• Join over 1.2 million students every month
  • Accelerate your learning by 29%
  • Unlimited access from just £6.99 per month
Page
  1. 1
    1
  2. 2
    2
  3. 3
    3
  4. 4
    4
  5. 5
    5
  6. 6
    6
  7. 7
    7
  8. 8
    8
  9. 9
    9
  10. 10
    10
  11. 11
    11
  12. 12
    12
  13. 13
    13
  14. 14
    14
  15. 15
    15
  16. 16
    16
  17. 17
    17
  18. 18
    18
  19. 19
    19
  20. 20
    20
  21. 21
    21
  22. 22
    22
  23. 23
    23
  24. 24
    24
  25. 25
    25
  26. 26
    26
  27. 27
    27
  28. 28
    28
  29. 29
    29
  • Level: GCSE
  • Subject: Maths
  • Word count: 4267

Urban Settlements have much greater accessibility than rural settlements. Is this so?

Extracts from this document...

Introduction

Urban Settlements have much greater accessibility than rural settlements. Is this so? This issue has come up because as commuters move out of the cities and into rural settlements, accessibility can become a factor as they go to and from work. This problem is experienced all over the country, especially around London and other conurbations. This problem is called counter-urbanisation. It happens with industry, housing, and other infrastructure. My study area is centred in the SE of England, in SE London. It is between Bexley, and South Darenth, two villages roughly the same size and place. Refer to the maps on the other page for exact locations, and local road networks. Although they are both roughly the same size, Bexley has many more shops than S Darenth, which may cause the accessibility to be slightly better or be the result of better access in the first place, because of the need for good parking, etc... I will investigate this as part of the report. S Darenth is 4 miles from Bexley, and Bexley is approx 14 miles from Charing Cross, the centre of London. Bexley is a much older village, which explains why it is slightly more developed than S Darenth. They have roughly the same industry history, both of them having a major industry in its day. Today, Bexley is a much more industrial town. It has an industrial estate in the centre of the town, with over 20 different industries operating alone. As the subject of my study is accessibility, I will perform traffic counts and pedestrian counts in the area. This data will make up the core of my project, because it will show how easy it is to move between towns. I will analyse bus and train timetables, and the percentage of footway to road. Also, I will analyse the road widths. The counts will be in the form of tally charts and diagrams, and the timetables will be analysed for frequency, and routes served. ...read more.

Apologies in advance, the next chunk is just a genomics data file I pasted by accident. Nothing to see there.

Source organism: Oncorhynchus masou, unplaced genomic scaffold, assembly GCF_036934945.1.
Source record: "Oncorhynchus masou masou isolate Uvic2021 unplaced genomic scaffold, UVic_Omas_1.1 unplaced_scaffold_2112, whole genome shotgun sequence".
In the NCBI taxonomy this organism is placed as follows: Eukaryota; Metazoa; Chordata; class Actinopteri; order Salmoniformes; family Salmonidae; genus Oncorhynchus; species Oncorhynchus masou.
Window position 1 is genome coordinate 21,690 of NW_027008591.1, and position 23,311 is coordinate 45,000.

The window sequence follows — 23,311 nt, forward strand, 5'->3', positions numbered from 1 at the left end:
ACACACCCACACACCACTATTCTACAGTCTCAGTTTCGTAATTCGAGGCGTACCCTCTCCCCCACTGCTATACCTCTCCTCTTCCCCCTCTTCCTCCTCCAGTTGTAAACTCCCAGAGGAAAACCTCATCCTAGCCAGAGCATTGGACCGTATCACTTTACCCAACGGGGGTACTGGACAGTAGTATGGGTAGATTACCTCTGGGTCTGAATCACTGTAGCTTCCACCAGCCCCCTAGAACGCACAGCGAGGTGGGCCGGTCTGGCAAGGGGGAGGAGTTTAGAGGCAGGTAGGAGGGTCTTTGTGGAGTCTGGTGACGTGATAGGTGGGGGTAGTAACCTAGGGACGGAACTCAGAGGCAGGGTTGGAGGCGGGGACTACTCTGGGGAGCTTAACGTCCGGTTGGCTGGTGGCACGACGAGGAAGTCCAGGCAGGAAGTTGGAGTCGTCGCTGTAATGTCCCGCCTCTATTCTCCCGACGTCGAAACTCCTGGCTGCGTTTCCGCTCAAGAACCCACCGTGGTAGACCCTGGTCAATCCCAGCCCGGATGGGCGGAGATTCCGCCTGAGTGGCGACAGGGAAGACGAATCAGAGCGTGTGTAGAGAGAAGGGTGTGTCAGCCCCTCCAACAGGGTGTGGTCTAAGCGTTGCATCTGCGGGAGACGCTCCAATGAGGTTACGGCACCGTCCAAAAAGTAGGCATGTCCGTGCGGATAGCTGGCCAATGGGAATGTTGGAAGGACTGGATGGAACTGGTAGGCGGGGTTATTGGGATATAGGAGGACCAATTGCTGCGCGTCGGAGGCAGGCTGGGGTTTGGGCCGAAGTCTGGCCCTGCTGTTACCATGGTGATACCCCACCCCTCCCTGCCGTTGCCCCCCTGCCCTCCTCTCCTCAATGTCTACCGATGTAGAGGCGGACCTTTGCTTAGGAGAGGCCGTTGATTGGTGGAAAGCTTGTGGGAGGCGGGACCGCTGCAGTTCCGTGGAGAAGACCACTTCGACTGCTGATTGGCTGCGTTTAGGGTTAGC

Middle